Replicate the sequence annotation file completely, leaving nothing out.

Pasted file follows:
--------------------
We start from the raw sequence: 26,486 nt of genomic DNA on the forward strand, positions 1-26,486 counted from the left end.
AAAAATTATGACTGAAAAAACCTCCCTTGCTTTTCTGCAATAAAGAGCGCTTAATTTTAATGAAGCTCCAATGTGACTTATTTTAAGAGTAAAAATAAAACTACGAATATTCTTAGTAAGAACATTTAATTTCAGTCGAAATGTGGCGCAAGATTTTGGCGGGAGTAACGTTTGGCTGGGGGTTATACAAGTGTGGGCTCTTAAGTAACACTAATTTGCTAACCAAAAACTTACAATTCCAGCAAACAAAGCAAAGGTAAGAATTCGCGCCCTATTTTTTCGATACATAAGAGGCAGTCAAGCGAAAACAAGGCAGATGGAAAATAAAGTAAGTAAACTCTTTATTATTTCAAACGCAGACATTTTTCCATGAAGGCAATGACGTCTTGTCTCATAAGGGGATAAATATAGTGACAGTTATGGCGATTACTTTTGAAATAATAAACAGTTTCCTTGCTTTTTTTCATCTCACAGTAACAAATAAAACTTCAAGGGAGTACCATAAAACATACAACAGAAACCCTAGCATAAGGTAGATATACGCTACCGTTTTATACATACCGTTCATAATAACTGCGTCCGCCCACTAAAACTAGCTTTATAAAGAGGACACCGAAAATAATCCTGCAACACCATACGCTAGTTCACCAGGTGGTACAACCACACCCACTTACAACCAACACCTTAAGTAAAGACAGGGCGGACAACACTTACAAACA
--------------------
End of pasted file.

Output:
We start from the raw sequence: 26,486 nt of genomic DNA on the forward strand, positions 1-26,486 counted from the left end.
AAAAATTATGACTGAAAAAACCTCCCTTGCTTTTCTGCAATAAAGAGCGCTTAATTTTAATGAAGCTCCAATGTGACTTATTTTAAGAGTAAAAATAAAACTACGAATATTCTTAGTAAGAACATTTAATTTCAGTCGAAATGTGGCGCAAGATTTTGGCGGGAGTAACGTTTGGCTGGGGGTTATACAAGTGTGGGCTCTTAAGTAACACTAATTTGCTAACCAAAAACTTACAATTCCAGCAAACAAAGCAAAGGTAAGAATTCGCGCCCTATTTTTTCGATACATAAGAGGCAGTCAAGCGAAAACAAGGCAGATGGAAAATAAAGTAAGTAAACTCTTTATTATTTCAAACGCAGACATTTTTCCATGAAGGCAATGACGTCTTGTCTCATAAGGGGATAAATATAGTGACAGTTATGGCGATTACTTTTGAAATAATAAACAGTTTCCTTGCTTTTTTTCATCTCACAGTAACAAATAAAACTTCAAGGGAGTACCATAAAACATACAACAGAAACCCTAGCATAAGGTAGATATACGCTACCGTTTTATACATACCGTTCATAATAACTGCGTCCGCCCACTAAAACTAGCTTTATAAAGAGGACACCGAAAATAATCCTGCAACACCATACGCTAGTTCACCAGGTGGTACAACCACACCCACTTACAACCAACACCTTAAGTAAAGACAGGGCGGACAACACTTACAAACA